At the height of his distinguished career as an art historian and curator, Peter Selz — who celebrated his 99th birthday in March — was dubbed ‘Mr Modern Art’ by The New York Times.
In 1936, on the eve of the Second World War, a teenage Selz and his family fled Germany for the United States. By 1958 he had become the Museum of Modern Art’s youngest chief curator of painting and sculpture. According to his daughter Gabrielle — whose memoir, Unstill Life: A Daughter’s Memoir of Art and Love in the Age of Abstraction, describes ‘a whirlwind childhood spent among art and artists’ — the family home became a popular hangout for the some of the most celebrated artist of the era, from Mark Rothko to Jackson Pollock, Willem de Kooning and Jean Tinguely.
In 1959 Selz mounted his first exhibition at MoMA, the influential New Images of Man, which — alongside what Selz described as ‘effigies of the disquiet man’ by Appel, de Kooning, Giacometti, Bacon and Pollock — included seven works by Jean Dubuffet. Selz had first met Dubuffet when he was a doctoral student in Paris almost a decade earlier, and the pair had become friends.
‘Selz loved Dubuffet’s approach to art, and Dubuffet appreciated the curator's connoisseurship,’ explains Christie’s Post-War & Contemporary Art specialist Alma Davidsohn of the relationship between the two men.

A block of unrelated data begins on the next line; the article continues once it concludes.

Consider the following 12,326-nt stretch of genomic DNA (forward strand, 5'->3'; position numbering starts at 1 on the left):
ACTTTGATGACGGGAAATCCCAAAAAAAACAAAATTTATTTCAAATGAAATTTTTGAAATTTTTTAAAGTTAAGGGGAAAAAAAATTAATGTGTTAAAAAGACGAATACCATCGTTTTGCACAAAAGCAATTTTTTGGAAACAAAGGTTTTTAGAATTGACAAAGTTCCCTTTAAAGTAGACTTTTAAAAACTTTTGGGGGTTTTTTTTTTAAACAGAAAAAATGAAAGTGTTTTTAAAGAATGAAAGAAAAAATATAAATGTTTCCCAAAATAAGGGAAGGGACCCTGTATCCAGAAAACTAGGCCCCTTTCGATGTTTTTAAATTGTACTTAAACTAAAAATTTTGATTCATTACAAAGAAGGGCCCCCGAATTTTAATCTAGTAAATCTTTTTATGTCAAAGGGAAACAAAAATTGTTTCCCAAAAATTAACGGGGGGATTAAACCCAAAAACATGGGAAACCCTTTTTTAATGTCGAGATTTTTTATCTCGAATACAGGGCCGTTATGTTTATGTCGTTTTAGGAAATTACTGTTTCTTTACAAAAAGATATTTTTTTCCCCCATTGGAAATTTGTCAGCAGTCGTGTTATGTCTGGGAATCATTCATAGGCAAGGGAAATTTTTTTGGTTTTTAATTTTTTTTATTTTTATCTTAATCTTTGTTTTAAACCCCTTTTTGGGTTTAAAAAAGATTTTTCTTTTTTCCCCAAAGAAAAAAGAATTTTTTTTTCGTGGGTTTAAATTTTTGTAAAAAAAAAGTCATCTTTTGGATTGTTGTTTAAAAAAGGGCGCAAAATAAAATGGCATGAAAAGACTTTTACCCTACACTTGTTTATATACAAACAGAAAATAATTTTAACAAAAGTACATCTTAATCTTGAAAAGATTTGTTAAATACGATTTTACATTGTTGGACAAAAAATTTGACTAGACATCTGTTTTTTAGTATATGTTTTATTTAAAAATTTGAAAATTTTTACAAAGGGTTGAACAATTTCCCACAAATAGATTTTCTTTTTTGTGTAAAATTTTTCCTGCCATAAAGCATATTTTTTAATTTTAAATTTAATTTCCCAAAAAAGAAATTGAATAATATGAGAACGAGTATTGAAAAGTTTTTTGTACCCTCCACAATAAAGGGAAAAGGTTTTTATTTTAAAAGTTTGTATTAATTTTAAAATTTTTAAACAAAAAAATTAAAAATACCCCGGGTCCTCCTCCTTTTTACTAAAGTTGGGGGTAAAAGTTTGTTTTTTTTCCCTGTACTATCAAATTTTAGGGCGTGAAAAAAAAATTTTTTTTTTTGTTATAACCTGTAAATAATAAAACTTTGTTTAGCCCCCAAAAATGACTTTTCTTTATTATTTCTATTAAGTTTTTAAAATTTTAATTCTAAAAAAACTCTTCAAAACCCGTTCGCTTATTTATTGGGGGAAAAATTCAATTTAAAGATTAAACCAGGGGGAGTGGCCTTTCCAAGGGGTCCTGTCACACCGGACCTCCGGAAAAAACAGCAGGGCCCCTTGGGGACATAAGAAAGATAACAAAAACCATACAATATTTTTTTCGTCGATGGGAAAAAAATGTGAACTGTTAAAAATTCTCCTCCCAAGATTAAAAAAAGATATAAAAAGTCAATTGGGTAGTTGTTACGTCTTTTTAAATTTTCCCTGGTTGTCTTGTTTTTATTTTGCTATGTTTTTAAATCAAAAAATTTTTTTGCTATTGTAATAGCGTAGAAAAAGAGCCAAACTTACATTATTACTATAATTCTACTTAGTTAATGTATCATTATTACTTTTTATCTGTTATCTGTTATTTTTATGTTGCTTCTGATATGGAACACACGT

‘In 1962 Selz returned to Paris to meet again with Dubuffet,’ Davidsohn continues, ‘this time to discuss putting on what would be Dubuffet’s first ever major New York retrospective.’
The retrospective opened at MoMA on 21 February 1962 and contained nearly 200 works spanning the entirety of the artist’s career. Selz hailed the then 61-year-old Frenchman as ‘the most articulate and lucid artist writing on art since Delacroix and Van Gogh’. The earliest works in the exhibition dated from when Dubuffet was just 20 years old; other pictures had been painted only months before the show’s opening.
Davidsohn reveals that it was also in 1962, after the success of the exhibition, that Dubuffet presented Selz with Personnage des Légendes, inscribing a dedication to him on the front of the work in white paint. ‘Not only does the picture represent an important shift in Dubuffet’s style,’ notes the specialist, ‘but it highlights the close
friendship between the artist and the curator.’
Personnage des Légendes has hung on the walls of Selz’s home ever since. ‘In her memoir, Selz’s daughter Gabrielle recalls how she was mesmerised by the colourful abstract
figure,’ says Davidsohn. ‘For her it was the highlight of
her father’s collection, and a testament to his close relationships
with some of the most important names in 20th-century art
On 5 October, Personnage des Légendes will be offered
in the Post-War and Contemporary Art Day Auction at Christie’s
in London, as a highlight of Love and Abstraction: Works from the Collection of Peter Selz.